Mitch Weissman (2013)
Background vocalist/original "Beatlemania" cast member recalls his contributions to Gene Simmons' 1978 solo album and his work with Paul Stanley and Gene Simmons on albums such as "Animalize" and "Crazy Nights," plus a potpourri of KISS stories and tangents.
David Snowden (2013)
Longtime KISS fan and former head of the Vinnie Vincent Invasion fan club talks "All Systems Go" and various KISS-related topics
John Storyk (2013)
Renowned studio designer recalls his work on Ace Frehley's Ace in the Hole Studios in Wilton, CT
Mark Opitz (2013)
Producer details his work on "KISS Symphony: Alive IV"
Bruce Foster (2012)
Grammy-nominated musician discusses working with KISS and playing piano on "Nothin' To Lose"
David Wolfert (2012)
Grammy- and Emmy-nominated producer recalls working with Peter Criss on his first post-KISS solo album, 1980's "Out Of Control"
Bob Ezrin (2012)
Legendary producer details "Destroyer: Resurrected" and the making of the album
Lydia Criss (2012)
Author discusses the second printing of "Sealed With A KISS" and various Peter Criss- and KISS-related topics
Ron Nevison (2012)
A celebration of the 25th anniversary of "Crazy Nights" featuring an in-depth discussion with renowned producer/engineer
Jean Beauvoir (2010)
Songwriter/recording artist recalls collaborations with KISS on "Animalize," "Asylum" and more
Kenny Kerner (2010)
Recalling KISS' early days with the co-producer of "KISS" and "Hotter Than Hell"
Eric Singer (2010)
Exclusive interview with KISS' current drummer regarding a variety of topics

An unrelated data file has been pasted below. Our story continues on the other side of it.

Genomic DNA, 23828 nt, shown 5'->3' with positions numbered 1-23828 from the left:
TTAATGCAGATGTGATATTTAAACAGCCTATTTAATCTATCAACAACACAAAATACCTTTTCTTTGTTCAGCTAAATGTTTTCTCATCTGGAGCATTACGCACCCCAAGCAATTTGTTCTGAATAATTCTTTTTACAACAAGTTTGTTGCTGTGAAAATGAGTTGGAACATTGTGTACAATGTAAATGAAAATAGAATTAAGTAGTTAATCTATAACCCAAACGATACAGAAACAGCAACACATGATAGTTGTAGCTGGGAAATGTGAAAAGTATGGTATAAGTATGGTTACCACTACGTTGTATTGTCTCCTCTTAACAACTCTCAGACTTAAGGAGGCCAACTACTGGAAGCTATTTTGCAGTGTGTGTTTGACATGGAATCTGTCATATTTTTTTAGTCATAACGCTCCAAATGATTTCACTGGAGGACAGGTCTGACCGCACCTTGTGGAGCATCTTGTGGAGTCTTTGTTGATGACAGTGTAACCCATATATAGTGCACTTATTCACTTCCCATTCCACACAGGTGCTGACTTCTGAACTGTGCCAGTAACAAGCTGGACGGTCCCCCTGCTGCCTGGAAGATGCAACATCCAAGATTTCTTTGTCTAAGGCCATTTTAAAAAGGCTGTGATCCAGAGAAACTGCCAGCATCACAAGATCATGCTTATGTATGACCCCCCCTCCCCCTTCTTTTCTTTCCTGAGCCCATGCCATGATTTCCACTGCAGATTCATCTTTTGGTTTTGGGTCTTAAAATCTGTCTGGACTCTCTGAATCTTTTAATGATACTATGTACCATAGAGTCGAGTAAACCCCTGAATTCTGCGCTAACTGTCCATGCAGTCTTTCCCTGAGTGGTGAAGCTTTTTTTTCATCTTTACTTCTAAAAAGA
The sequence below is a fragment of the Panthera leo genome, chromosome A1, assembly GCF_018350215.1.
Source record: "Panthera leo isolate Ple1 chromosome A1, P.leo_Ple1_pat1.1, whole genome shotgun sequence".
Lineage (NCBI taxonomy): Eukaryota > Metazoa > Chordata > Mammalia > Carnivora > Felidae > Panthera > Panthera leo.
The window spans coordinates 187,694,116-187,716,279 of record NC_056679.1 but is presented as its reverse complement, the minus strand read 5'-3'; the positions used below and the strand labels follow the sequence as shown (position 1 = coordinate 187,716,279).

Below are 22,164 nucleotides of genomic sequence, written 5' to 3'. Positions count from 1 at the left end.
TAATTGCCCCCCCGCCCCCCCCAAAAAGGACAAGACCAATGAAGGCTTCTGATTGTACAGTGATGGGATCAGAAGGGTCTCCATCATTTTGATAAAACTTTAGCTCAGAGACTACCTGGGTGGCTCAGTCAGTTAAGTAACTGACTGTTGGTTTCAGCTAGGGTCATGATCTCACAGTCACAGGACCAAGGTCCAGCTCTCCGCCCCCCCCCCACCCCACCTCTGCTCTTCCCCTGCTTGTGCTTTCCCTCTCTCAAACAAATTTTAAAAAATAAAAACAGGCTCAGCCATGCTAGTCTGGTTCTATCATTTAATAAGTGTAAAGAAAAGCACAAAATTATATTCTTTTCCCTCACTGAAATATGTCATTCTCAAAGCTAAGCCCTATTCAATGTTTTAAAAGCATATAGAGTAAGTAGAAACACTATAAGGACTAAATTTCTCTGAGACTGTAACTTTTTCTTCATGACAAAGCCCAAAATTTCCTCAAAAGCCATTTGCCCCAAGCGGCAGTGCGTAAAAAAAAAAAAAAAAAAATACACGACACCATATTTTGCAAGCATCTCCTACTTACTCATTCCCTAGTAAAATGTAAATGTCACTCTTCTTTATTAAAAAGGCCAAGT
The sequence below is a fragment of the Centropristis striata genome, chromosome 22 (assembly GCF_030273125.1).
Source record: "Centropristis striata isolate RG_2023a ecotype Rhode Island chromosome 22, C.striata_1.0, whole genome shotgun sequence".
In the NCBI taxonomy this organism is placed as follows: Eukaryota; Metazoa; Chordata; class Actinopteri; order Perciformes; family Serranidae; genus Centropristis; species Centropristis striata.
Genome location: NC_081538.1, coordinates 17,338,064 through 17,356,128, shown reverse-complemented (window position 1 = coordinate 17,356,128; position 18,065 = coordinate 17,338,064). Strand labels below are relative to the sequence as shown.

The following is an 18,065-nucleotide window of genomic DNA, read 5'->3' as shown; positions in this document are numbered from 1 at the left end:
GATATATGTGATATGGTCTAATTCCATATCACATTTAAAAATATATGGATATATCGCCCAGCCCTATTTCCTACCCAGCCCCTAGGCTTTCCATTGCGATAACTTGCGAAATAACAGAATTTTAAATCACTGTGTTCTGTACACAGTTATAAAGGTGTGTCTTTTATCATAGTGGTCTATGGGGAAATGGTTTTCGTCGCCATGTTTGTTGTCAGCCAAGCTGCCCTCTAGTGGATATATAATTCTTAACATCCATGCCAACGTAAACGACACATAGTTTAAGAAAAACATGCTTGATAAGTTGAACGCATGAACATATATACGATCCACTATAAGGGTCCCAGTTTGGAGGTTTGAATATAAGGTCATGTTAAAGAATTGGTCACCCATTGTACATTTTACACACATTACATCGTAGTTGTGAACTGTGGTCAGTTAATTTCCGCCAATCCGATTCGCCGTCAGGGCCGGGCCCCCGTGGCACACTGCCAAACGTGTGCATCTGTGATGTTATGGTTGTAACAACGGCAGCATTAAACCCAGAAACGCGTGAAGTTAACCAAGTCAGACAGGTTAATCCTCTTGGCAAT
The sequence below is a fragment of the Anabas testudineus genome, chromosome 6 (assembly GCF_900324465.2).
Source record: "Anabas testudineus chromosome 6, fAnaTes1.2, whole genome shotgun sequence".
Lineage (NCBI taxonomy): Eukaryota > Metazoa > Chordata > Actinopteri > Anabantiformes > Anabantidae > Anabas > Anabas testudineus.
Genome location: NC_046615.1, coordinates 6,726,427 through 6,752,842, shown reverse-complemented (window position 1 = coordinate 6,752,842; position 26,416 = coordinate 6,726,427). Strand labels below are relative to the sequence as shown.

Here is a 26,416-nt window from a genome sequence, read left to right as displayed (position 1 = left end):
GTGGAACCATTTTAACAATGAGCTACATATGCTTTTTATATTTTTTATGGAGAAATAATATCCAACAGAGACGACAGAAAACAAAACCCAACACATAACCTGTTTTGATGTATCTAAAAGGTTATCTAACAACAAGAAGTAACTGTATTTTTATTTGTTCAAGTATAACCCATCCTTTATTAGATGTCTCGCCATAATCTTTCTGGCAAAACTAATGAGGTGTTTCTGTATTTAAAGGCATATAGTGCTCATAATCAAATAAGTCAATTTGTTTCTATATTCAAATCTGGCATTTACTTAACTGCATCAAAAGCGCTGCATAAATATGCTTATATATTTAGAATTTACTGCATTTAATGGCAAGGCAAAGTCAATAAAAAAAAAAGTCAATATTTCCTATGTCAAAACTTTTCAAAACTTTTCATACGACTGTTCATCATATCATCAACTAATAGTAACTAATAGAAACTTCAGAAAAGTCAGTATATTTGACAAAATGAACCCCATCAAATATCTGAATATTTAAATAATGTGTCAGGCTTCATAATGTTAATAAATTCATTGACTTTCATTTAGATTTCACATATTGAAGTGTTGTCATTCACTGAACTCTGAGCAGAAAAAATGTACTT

Ace Frehley (2009)
KISS' original Spaceman details his first studio album in 20 years, "Anomaly"
Bruce Kulick (2009)
Non-makeup-era axeman discusses KISS tenure and latest album, "BK3"
Mike Japp (2005)
A discussion with KISS collaborator on the "Killers" and "Creatures Of The Night" albums
Dick Wagner (2004)
KISS' favorite "ghost" guitarist discusses his guitar playing on "Destroyer" and "Revenge"
Jesse Damon (2003)
Former member of Silent Rage on his collaborations with Gene Simmons
Stan Penridge (2000)
Peter Criss' right-hand man talks Chelsea, Lips and working with the Catman
Bruce Kulick (1999)
Guitarist talks Union project with John Corabi, Eric Carr and ESP
Sean Delaney (1998)
A brief encounter with the "fifth" member of KISS
Bob Ezrin (1998)
Former KOL webmaster Michael Brandvold grills the legendary producer regarding his work with KISS
Non-KISS Band Members
Derrek Hawkins (2011)
KISS fan and former rhythm guitarist in Ace Frehley's band recalls his stint with the Spaceman on tour and recording "Anomaly"
Art Lindauer (2011)
Guitarist/vocalist discusses working with a pre-KISS Eric Carr in the cover band trio Flasher.
Adam Mitchell (2010)
Songwriter/collaborator recalls working with KISS, Vinnie Vincent and writing songs on "Killers," "Creatures Of The Night," "Crazy Nights," and more.
Bobby Rock (2010)
Powerhouse drummer recalls his wild ride with the Vinnie Vincent Invasion.
Rich Circell (2008)
Lead singer discusses working with Ace Frehley in pre-KISS band Honey.
Mike McLaughlin (2006)
Guitarist on his personal musical path and work with Peter Criss, Criss' "One For All" album, and much more
John Henderson (2004)
Musician shares his memories of collaborating with a young Paul Caravellos (Eric Carr) and his memories of Carr's pre-KISS bands
Neal Teeman (2003)
Uncle Joe drummer discusses working with Paul Stanley in pre-KISS band formed in 1966 and assistant engineering "Alive!"
Victor Cohen (2002)
Rhythm guitarist/keyboard player discusses working with Eric Carr in the Cellarmen
David Bartky (2002)
Bassist recalls his musical beginnings and collaborating with Eric Carr in the Cellarmen
Phil Naro (2002)
First lead vocalist of Criss recalls work with Peter Criss and ex-KISS guitarist Mark St. John
Jason Ebs (2002)
Final lead vocalist of Criss discusses his musical background and working with Peter Criss just before KISS' reunion in 1996
Robert "Bob" Pryor (2001)
Guitarist discusses his musical influences and working with Eric Carr in the Cellarmen
Ron Leejack (2000)
Wicked Lester guitarist recalls collaborating with Gene Simmons and Paul Stanley prior to KISS